Friday, January 31, 2014

Learning about a Family

In October 2004 a dealer from Burlington, Vermont, placed a vintage photograph album for auction on Ebay with this description of the collection:

100 photographs in black and white showing a priest from his boyhood, through seminary and on to the work of the Catholic Church. The people are not identified, nor are the places. But there are two clues as to where this priest was from and where he may have served. On one page are two photo postcards (the only ones in the album). One is the interior of a church with this written at the bottom “Int de L’Eglise Napierville” and the other “Le Richelieu River” — both of these locales are in Quebec, Canada. The other is an envelope with pictures of the priest that is labeled “Lyndonville.” So it could be that this priest may have lived and/or served in both Quebec and Vermont. Perhaps someone remembers him?

Before I bid on the photo album, I tried to discover something about the seller. I wanted to know that she was reputable and that the album for sale was legitimately for sale. The description on Ebay made it seem an incredible find – something that no one would have parted with lightly or easily. I was reassured to find online a heartfelt tribute to the integrity of the seller; her name was on the business card attached to the wrapping in which she secured the album before sliding it into a mailing container to me.

Affecting my interactions with the album after the purchase was the commitment I had to removing none of the photographs from it. I had learned that there are sellers who remove individual photographs from a vintage album and offer them piece-meal for auction. On the other hand, there are sellers – and collectors – who insist on maintaining the integrity of the found object; the perspective here is that the photographs have a pleasure and a meaning when they are inspected individually and a still further message when they are seen in the context of the original collection.

As far as I could tell, the album that I had purchased was the creation of the original collector – either the priest himself or, I presumed, some member of his family. To scan certain photos without removing them from the album or damaging the pages to which they were attached, I untied the binding at one point (a kind of binding that was created to allow the addition or removal of album pages) and handled some of the first pages separately. I took care to return the pages in the order in which they had first appeared – not a strictly chronological one anywhere in the album, by the way.

In my time as the caretaker of the album, I followed clues in the names attached to certain items in the album. I began to entertain some possibilities about the identity and history of the priest at the center of this collection of pictures. For example, the village name of “Swanton” written in the margin of one picture of a religious procession exiting a church led me to an online picture of the same church on the website of the Catholic parish in Swanton, Vermont. On the margin of another photo someone had written “Romeo,” and the website of the Swanton Historical Society mentioned a Father Romeo Trahan as a speaker at an upcoming function. Typed on an envelope containing four or five small photos of a priest was the name “Père Trahan.” I was getting close, I thought.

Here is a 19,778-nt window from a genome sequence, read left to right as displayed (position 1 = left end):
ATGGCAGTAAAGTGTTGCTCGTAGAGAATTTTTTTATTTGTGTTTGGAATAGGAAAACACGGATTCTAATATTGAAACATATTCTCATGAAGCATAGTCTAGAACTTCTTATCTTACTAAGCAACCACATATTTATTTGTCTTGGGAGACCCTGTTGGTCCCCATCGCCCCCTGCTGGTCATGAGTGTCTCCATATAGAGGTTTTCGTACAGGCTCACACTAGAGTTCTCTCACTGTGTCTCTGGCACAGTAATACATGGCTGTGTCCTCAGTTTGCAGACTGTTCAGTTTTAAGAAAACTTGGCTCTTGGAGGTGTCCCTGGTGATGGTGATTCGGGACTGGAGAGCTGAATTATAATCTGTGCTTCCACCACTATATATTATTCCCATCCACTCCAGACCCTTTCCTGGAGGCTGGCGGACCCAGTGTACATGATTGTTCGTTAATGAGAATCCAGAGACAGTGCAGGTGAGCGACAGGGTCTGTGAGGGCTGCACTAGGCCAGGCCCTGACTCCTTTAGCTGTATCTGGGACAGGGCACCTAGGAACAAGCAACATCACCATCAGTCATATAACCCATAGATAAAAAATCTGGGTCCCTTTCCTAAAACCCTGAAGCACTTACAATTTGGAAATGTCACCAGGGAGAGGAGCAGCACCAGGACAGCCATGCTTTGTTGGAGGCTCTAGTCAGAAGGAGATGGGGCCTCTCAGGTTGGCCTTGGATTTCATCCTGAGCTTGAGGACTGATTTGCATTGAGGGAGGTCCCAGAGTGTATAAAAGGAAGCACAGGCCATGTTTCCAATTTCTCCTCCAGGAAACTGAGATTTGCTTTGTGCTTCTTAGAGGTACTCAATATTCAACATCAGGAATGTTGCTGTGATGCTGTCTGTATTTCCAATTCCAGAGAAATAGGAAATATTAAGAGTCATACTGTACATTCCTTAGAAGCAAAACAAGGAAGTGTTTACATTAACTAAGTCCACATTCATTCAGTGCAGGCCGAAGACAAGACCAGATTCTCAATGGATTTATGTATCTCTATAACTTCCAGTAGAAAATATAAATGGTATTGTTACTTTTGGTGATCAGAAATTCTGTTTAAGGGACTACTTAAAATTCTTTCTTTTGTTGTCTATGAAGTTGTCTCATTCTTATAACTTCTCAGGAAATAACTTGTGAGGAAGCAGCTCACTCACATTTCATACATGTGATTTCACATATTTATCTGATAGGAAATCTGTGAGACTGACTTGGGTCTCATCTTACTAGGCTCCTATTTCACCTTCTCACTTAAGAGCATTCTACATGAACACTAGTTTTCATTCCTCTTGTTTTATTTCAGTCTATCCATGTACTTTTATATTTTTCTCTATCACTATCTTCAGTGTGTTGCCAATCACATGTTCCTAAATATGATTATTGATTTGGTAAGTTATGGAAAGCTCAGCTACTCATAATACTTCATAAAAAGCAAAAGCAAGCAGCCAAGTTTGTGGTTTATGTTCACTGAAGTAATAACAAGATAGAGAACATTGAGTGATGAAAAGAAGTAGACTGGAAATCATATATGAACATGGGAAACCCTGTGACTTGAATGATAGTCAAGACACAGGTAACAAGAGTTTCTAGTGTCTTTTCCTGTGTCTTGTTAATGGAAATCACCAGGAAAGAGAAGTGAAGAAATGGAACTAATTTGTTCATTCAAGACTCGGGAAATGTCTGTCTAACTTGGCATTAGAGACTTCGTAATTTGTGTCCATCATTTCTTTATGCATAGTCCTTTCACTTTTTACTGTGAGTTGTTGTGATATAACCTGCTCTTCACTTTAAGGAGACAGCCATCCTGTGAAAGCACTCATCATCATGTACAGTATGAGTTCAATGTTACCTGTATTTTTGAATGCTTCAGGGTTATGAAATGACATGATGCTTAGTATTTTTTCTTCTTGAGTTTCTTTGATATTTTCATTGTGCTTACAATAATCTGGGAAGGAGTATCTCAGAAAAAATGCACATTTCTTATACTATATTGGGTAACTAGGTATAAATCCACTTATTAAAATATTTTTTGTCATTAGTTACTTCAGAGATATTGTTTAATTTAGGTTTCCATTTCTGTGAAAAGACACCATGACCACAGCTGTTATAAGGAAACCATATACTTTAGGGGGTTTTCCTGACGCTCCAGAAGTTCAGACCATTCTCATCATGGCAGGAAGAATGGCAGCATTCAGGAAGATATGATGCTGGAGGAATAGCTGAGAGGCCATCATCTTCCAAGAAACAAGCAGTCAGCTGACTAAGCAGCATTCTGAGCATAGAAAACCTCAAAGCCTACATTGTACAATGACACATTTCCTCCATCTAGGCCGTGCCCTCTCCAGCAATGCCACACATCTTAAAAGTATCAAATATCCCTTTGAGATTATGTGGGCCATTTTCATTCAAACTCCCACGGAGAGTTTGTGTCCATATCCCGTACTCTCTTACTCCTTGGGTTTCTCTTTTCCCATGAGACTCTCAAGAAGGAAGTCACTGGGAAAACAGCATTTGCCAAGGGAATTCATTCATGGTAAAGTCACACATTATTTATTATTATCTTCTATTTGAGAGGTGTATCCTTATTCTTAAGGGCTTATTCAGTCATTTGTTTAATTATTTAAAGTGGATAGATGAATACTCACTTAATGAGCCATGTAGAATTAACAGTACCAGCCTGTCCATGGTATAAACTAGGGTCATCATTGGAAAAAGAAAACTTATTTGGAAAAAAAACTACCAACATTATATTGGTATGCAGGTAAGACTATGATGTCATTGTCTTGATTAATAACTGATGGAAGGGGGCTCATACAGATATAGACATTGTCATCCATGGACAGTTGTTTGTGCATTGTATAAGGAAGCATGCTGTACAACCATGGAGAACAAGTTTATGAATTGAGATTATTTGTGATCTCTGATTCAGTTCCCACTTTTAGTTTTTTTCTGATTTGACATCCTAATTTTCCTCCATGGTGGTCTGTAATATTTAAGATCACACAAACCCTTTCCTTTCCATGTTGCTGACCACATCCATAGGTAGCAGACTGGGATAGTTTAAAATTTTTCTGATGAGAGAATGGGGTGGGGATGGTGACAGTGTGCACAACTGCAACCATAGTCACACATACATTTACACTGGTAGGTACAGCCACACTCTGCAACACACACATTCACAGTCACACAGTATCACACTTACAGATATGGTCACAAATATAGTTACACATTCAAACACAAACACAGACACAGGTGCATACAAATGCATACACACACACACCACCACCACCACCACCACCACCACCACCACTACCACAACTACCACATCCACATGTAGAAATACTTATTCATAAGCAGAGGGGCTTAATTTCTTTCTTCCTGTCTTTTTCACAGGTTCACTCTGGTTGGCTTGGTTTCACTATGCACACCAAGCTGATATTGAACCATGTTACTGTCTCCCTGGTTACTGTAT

I tried to figure out the best way to contact someone who might know the people in this album. Unfortunately, those ways always seemed a little too time-consuming to warrant interrupting the flow of work or the projects of a busy home life.

Meanwhile, the photos of the album began to have on me the same effect as the other vintage photos of nuns and priests and seminarians that I had been collecting at the time. My first goal with these old photographs had not been to sleuth around until I could identify the people and verify the circumstances of the event or the visit recorded in the picture. I kept being intrigued by these individuals who had lived in two worlds – the world of their birth family with all those powerful relationships of parents and siblings and cousins and the very distinctive world of their religious commitment. As a former student for the priesthood, I remember the opposing pull of those two worlds. I came in time to recognize in the pull of these photographs an invitation for me to explore and to respond to my own history and the history of my church.

Acting as the caretaker of the album with its photographs of this priest’s family was a role that I was ready to give up in 2006 when someone left this comment on Flickr next to one of the photographs I had posted there:

These photos are of my family members!! I recognize my grandfather, his father, and several aunts and uncles. How may I purchase these?

In a very short time this commenter convinced me that there was a real invitation for him and his family to renew their care of this album. Our exchange of emails gave me a reassuring sense of this man in his early forties: